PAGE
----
##  3 2017-03-01      13.0     54.6          8.3   12.4 
##  4 2017-04-01      17.3     32.9         18.3   11.2 
##  5 2017-05-01      NA       28.4         NA     NA   
##  6 2017-06-01      23.5     18.7         27.2    8.73
##  7 2017-07-01      NA       12.7         NA     NA   
##  8 2017-08-01      26.3     10.2         27.2    5.87
##  9 2017-09-01      23.8      9.94        26.1    8.42
## 10 2017-10-01      20.1     41.5         22.2    9.75
## 11 2017-11-01      14.0     61.5         12.0   11.6 
## 12 2017-12-01      11.0     40.2          8.9   11.9

You can group by more than one variable.

weather_df %>%
  group_by(name, month) %>%
  summarize(
    mean_tmax = mean(tmax),
    median_tmax = median(tmax))
## # A tibble: 36 x 4
## # Groups:   name [3]
##   name           month      mean_tmax median_tmax
##   <chr>          <date>         <dbl>       <dbl>
## 1 CentralPark_NY 2017-01-01      5.98         6.1
## 2 CentralPark_NY 2017-02-01      9.28         8.3
## 3 CentralPark_NY 2017-03-01      8.22         8.3
## 4 CentralPark_NY 2017-04-01     18.3         18.3
## 5 CentralPark_NY 2017-05-01     20.1         19.4
## 6 CentralPark_NY 2017-06-01     26.3         27.2
## # … with 30 more rows

The fact that summarize() produces a dataframe is important (and consistent with other functions in the tidyverse). You can incorporate grouping and summarizing within broader analysis pipelines. For example, we can take create a plot based on the monthly summary:

weather_df %>%
  group_by(name, month) %>%
  summarize(mean_tmax = mean(tmax)) %>%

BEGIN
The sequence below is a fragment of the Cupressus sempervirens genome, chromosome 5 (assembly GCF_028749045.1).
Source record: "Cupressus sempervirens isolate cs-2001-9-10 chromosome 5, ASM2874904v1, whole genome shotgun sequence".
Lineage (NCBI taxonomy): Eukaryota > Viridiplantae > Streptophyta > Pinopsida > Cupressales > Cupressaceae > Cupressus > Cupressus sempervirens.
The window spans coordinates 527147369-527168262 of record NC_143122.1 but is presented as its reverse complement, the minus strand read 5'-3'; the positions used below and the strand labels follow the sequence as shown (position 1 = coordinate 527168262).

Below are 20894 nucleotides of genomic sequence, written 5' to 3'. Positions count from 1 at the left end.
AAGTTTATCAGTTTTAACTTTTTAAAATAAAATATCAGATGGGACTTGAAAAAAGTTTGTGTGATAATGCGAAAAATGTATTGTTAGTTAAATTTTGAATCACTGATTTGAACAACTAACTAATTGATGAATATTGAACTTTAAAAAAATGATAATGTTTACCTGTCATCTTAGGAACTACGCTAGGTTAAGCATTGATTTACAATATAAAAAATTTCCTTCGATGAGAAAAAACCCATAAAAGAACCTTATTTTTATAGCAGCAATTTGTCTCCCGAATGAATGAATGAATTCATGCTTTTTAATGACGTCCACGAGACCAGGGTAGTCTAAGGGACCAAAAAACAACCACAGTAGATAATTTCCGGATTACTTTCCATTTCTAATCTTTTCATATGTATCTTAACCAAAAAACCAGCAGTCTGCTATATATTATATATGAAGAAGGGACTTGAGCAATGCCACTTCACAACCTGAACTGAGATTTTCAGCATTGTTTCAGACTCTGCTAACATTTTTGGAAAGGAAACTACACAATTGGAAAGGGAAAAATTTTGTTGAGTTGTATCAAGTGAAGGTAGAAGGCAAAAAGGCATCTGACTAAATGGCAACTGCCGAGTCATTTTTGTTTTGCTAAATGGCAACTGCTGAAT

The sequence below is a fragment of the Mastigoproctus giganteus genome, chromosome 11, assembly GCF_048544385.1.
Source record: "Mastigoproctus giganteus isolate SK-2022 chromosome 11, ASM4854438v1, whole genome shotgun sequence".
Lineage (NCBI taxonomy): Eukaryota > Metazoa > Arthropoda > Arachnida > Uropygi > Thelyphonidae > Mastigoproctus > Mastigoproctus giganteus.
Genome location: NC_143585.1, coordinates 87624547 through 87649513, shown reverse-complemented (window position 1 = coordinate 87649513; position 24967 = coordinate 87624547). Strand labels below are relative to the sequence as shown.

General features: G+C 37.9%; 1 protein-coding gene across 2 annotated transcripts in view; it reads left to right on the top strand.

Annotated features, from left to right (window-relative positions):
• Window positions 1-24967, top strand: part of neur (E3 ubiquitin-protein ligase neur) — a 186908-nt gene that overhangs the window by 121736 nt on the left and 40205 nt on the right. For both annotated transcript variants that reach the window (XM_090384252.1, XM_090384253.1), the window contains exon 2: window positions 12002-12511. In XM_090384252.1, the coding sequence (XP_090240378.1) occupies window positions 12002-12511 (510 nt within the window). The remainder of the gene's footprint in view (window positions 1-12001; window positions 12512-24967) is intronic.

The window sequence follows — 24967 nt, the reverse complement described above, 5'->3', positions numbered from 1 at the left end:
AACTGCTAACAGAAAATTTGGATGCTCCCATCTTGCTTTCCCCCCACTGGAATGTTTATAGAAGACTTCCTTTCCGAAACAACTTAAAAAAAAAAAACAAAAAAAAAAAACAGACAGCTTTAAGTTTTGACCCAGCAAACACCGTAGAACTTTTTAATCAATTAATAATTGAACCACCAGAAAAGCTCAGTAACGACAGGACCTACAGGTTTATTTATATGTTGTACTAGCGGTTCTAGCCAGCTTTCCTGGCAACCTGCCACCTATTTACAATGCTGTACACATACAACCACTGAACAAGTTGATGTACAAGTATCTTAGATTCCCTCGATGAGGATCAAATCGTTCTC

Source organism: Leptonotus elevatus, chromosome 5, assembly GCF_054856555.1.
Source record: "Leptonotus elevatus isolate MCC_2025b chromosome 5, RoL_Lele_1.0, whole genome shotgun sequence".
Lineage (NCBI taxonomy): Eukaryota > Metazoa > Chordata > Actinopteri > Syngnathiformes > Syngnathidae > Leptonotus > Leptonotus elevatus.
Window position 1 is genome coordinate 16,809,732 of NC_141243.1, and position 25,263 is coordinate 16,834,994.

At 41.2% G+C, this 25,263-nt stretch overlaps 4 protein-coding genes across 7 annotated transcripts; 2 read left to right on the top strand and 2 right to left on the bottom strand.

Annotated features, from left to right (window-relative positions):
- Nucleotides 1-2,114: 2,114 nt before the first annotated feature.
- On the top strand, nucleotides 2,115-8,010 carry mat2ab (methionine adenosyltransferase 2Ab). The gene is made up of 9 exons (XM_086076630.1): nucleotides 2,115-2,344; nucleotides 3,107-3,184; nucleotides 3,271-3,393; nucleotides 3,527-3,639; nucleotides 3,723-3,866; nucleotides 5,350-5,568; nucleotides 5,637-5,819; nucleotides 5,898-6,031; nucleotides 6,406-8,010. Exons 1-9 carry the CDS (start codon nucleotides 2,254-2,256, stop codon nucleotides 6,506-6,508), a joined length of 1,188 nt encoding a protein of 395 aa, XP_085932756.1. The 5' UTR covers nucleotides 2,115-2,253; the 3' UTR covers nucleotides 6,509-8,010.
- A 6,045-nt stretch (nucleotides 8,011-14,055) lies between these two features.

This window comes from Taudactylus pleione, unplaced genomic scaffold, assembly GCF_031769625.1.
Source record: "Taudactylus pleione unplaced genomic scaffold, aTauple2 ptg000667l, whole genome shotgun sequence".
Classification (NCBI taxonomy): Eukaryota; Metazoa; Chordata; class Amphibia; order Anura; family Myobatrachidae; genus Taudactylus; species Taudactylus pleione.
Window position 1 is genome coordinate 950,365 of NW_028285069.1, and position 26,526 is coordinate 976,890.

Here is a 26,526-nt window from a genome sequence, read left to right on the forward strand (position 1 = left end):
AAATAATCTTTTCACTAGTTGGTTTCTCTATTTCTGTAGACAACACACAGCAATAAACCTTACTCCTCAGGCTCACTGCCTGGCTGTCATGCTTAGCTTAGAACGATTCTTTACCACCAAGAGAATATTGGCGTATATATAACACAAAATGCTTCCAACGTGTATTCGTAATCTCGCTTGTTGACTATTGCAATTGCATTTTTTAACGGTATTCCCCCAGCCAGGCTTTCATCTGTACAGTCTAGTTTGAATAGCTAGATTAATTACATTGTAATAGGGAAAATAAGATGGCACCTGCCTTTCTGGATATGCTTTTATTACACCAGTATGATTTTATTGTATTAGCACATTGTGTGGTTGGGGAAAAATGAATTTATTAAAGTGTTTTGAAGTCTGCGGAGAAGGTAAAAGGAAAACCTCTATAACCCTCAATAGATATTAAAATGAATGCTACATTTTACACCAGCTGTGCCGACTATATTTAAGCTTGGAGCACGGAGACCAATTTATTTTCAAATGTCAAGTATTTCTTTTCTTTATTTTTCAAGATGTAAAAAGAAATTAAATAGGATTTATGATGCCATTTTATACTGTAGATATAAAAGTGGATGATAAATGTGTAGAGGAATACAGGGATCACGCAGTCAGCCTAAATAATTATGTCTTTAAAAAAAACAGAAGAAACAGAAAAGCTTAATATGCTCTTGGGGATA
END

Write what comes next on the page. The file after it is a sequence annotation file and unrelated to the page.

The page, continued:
ggplot(aes(x = month, y = mean_tmax, color = name)) + 
    geom_point() + geom_line() + 
    theme(legend.position = "bottom")
## Warning: Removed 2 rows containing missing values (geom_point).

The results of group_by() and summarize() are generally tidy, but presenting reader-friendly results for this kind of exploratory analysis often benefits from some un-tidying. For example, the table below shows month-by-month average max temperatures in a more human-readable format.

weather_df %>%
  group_by(name, month) %>%
  summarize(mean_tmax = mean(tmax)) %>% 
  pivot_wider(
    names_from = name,
    values_from = mean_tmax) %>% 
  knitr::kable(digits = 1)
month CentralPark_NY Waikiki_HA Waterhole_WA
2017-01-01 6.0 27.8 -1.4
2017-02-01 9.3 27.2 0.0
2017-03-01 8.2 29.1 1.7
2017-04-01 18.3 29.7 3.9
2017-05-01 20.1 NA 10.1
2017-06-01 26.3 31.3 12.9
2017-07-01 28.7 NA 16.3
2017-08-01 27.2 32.0 19.6
2017-09-01 25.4 31.7 14.2
2017-10-01 21.8 30.3 8.3
2017-11-01 12.3 28.4 1.4
2017-12-01 4.5 26.5 2.2

Grouped mutate

Summarizing collapses groups into single data points. In contrast, using mutate() in conjuntion with group_by() will retain all original data points and add new variables computed within groups.